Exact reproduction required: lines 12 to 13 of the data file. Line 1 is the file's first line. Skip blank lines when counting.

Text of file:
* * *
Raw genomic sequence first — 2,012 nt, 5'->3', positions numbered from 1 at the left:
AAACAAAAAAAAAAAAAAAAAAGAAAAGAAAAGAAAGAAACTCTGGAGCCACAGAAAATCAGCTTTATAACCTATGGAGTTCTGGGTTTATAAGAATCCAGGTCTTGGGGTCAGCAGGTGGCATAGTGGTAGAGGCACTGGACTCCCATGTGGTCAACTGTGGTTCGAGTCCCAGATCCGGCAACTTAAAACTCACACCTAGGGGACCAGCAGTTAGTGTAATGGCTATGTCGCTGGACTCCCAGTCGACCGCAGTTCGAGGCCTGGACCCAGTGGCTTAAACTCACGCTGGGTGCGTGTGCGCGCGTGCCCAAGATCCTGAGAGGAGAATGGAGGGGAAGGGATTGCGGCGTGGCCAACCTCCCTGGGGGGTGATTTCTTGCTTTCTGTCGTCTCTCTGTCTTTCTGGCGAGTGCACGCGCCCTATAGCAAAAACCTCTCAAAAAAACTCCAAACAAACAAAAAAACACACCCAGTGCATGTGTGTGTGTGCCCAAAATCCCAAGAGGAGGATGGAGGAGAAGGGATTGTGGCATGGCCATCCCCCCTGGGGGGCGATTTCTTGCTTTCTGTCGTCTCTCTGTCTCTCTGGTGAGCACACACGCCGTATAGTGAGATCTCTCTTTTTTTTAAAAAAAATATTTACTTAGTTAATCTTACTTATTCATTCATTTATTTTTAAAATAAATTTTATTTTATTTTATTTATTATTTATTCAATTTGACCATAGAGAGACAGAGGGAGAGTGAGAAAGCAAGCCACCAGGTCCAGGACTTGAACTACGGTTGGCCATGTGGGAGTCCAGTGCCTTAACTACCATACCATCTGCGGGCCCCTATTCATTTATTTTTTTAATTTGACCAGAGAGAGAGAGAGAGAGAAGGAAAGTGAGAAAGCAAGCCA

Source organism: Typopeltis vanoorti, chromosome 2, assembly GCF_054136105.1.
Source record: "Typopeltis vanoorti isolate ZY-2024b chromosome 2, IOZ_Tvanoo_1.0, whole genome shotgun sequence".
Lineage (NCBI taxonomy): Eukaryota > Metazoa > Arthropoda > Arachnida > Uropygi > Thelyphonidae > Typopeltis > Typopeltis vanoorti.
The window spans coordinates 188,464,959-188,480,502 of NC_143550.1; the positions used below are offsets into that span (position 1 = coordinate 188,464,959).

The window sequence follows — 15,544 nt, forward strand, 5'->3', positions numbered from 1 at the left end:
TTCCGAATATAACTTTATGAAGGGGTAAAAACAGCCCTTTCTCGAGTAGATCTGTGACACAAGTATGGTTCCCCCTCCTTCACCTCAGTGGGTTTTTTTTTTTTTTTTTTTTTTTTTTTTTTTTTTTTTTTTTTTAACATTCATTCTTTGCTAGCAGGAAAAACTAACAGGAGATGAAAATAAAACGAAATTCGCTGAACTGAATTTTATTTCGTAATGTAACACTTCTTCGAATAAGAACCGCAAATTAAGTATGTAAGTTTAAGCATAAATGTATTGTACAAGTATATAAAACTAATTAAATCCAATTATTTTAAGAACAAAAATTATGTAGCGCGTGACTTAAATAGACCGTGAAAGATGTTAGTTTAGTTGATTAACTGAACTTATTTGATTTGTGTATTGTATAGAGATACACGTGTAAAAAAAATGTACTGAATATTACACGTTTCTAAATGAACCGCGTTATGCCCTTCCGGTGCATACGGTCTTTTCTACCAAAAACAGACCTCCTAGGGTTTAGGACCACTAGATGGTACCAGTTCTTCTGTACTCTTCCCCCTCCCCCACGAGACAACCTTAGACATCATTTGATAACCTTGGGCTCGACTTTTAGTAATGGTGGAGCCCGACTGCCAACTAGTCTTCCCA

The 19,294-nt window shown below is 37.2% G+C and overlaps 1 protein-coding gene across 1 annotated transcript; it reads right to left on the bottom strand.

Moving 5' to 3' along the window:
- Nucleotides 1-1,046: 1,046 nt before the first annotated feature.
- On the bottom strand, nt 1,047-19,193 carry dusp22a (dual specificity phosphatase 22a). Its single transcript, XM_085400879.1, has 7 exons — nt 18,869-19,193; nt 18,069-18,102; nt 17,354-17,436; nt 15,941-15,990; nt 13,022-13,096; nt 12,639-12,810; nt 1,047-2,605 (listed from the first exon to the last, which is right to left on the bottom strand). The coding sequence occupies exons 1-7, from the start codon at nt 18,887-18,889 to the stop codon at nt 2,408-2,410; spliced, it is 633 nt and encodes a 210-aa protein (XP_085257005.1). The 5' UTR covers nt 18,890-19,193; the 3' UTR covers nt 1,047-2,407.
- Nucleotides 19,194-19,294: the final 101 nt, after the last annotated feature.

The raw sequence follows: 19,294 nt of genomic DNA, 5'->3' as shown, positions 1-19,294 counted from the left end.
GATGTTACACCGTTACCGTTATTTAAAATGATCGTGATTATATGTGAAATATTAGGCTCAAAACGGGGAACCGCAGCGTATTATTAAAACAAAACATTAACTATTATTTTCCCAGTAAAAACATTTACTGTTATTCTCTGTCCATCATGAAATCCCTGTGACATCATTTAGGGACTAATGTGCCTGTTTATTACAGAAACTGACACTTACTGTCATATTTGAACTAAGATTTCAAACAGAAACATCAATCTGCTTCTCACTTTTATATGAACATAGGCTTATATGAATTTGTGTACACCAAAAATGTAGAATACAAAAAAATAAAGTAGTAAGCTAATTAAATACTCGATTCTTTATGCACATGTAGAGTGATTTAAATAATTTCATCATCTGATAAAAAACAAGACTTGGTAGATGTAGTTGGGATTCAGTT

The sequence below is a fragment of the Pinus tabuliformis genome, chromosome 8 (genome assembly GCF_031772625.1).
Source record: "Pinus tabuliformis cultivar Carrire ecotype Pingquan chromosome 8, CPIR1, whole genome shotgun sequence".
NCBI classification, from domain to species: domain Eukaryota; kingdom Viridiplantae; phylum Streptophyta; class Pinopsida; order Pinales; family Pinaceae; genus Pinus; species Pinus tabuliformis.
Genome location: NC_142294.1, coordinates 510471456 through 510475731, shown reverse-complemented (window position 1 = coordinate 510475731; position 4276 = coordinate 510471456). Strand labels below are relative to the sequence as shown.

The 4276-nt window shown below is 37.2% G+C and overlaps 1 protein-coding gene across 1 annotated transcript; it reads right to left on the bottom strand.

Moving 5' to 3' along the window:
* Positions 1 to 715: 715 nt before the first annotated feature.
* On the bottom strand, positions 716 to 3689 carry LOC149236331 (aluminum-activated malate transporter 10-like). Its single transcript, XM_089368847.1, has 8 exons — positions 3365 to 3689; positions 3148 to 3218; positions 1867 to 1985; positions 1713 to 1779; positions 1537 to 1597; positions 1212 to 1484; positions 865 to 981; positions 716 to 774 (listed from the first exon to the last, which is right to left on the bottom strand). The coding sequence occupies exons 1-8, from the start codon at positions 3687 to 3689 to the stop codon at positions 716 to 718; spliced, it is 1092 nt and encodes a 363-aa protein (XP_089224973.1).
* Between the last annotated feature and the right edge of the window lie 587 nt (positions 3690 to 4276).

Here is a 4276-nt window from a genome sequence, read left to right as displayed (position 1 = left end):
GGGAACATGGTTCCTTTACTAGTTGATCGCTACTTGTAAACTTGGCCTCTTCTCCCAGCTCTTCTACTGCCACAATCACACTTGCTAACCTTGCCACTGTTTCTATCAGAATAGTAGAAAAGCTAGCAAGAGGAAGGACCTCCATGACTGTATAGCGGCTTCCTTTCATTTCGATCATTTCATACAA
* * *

- On the bottom strand, nt 1,047-19,193 carry dusp22a (dual specificity phosphatase 22a). Its single transcript, XM_085400879.1, has 7 exons — nt 18,869-19,193; nt 18,069-18,102; nt 17,354-17,436; nt 15,941-15,990; nt 13,022-13,096; nt 12,639-12,810; nt 1,047-2,605 (listed from the first exon to the last, which is right to left on the bottom strand). The coding sequence occupies exons 1-7, from the start codon at nt 18,887-18,889 to the stop codon at nt 2,408-2,410; spliced, it is 633 nt and encodes a 210-aa protein (XP_085257005.1). The 5' UTR covers nt 18,890-19,193; the 3' UTR covers nt 1,047-2,407.
- Nucleotides 19,194-19,294: the final 101 nt, after the last annotated feature.